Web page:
On 7th September, a man, brandishing a large knife, stormed the London immigration law firm – Duncan Lewis – with the intention of taking a solicitor hostage. Police said that Cavan Medlock’s weapon of choice was “designed to cause serious harm”, and to act on his threats to kill a firm director. The racially motivated attack was neither random nor isolated.
Four days prior, the Home Secretary, Priti Patel, had condemned “activist lawyers” for frustrating the deportation of migrants. The tweet by Patel appealed to the far-right ideology of Medlock, who intended to display Nazi and US Confederate flags in the office windows during his attack.
Others have argued that Patel is not to blame, and the suggestion that her words incite violence is a thinly veiled attack on freedom of speech. However, according to court documents from the ongoing trial, “accountability for this attack, in the eyes of this firm, lies squarely at the feet of Priti Patel.” The timeline of events would suggest they are linked, and Medlock’s desire to inspire others suggests there is a wider, darker movement. In 2019, more right-wing terrorist plots were foiled than Islamist ones.
Duncan Lewis have since written to the Law Society, urging Patel to end “her untruthful and deliberately inflammatory rhetoric” to “ensure that public attacks on the legal profession are prevented from this point forth.” Furthermore, former Conservative Justice Secretary, David Gauke, condemned the authoritarian nature of the Government. The unease amongst both politicians and lawyers is apparent.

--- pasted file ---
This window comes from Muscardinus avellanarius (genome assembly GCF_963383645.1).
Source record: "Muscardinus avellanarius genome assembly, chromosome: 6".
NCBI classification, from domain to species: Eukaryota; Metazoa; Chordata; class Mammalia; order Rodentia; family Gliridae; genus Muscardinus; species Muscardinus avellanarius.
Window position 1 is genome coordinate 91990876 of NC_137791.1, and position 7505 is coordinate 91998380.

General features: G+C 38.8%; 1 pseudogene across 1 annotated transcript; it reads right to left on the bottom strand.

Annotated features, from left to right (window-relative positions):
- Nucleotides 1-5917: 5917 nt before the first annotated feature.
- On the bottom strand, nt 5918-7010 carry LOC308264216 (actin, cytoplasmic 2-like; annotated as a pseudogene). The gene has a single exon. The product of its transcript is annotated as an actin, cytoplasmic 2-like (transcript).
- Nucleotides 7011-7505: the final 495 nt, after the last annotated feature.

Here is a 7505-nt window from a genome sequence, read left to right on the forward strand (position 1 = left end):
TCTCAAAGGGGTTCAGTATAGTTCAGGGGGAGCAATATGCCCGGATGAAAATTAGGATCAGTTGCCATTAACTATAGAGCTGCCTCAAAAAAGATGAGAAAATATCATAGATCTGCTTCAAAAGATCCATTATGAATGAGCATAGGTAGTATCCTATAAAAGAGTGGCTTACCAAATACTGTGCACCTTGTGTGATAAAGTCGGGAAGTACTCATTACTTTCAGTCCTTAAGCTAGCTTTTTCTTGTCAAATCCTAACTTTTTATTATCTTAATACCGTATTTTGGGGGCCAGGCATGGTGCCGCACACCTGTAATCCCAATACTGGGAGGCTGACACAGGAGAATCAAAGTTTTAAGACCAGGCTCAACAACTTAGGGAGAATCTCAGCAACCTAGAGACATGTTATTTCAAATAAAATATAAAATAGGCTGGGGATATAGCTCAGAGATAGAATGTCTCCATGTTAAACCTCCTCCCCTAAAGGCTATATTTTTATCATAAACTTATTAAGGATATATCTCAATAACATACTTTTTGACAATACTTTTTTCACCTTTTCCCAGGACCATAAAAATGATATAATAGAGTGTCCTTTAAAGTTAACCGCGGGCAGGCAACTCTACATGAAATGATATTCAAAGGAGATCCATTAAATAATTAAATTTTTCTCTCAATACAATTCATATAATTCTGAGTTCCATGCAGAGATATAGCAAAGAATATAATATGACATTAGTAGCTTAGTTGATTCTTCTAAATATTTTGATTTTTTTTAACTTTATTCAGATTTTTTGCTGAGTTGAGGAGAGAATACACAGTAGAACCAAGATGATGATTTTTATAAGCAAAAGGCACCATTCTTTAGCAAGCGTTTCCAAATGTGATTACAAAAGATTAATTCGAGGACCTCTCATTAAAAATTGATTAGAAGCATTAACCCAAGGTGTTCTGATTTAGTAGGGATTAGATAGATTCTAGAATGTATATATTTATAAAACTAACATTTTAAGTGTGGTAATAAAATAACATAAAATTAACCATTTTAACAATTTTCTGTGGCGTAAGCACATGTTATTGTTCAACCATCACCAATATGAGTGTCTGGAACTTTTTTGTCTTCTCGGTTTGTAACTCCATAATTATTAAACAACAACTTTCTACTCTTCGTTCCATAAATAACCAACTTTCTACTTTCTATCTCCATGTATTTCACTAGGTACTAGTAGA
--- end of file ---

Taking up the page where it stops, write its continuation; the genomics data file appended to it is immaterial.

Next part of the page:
Other law firms have reported receiving threats and hostility and have since hired security to increase protection for staff. Amanda Pinto QC, chair of the Bar Council, reiterated that lawyers should not be political targets for doing their job. Solicitors, through legal aid and pro bono services, provide vulnerable migrants with vital access to legal representation and advice. The Windrush scandal is a prime example of when they are denied this basic right.
Despite calls for calm, the savagery of the Home Office has intensified. At an October Tory Conference, Patel ignored the pleas, instead comparing “lefty lawyers” to traffickers. So far this year, over 7000 migrants have successfully entered the UK after making the perilous journey across the channel. Patel’s pledge to fix the “broken” asylum system does not require her to demonise migrants and the lawyers trying to help them. In reality, most are driven out of desperation and the dream for a better life: a dream that is subsequently exploited by illegal gangs.
Unsurprisingly, Boris Johnson has exacerbated the situation, purporting that the entire criminal justice system is “being hamstrung by lefty human rights lawyers”. The Prime Minister is no stranger to controversy. In 2018, he compared Muslim women wearing burkas to “letter boxes”, prompting reported Islamophobia to surge by 375%. Monitoring group, Tell Mama, also found that several weeks after Johnson’s article was published, 42% of offline Islamophobic incidents “directly referenced Boris Johnson and/or the language used in his column”. Evidently, political rhetoric has a profound effect on public behaviour.
Therefore, the Government must acknowledge the impact of its words, and end its assault on the Rule of Law before innocent lives are lost. The 2016 assassination of MP Jo Cox, who supported refugees and migrants, is an ominous reminder of how ugly the immigration debate can get here in the UK.
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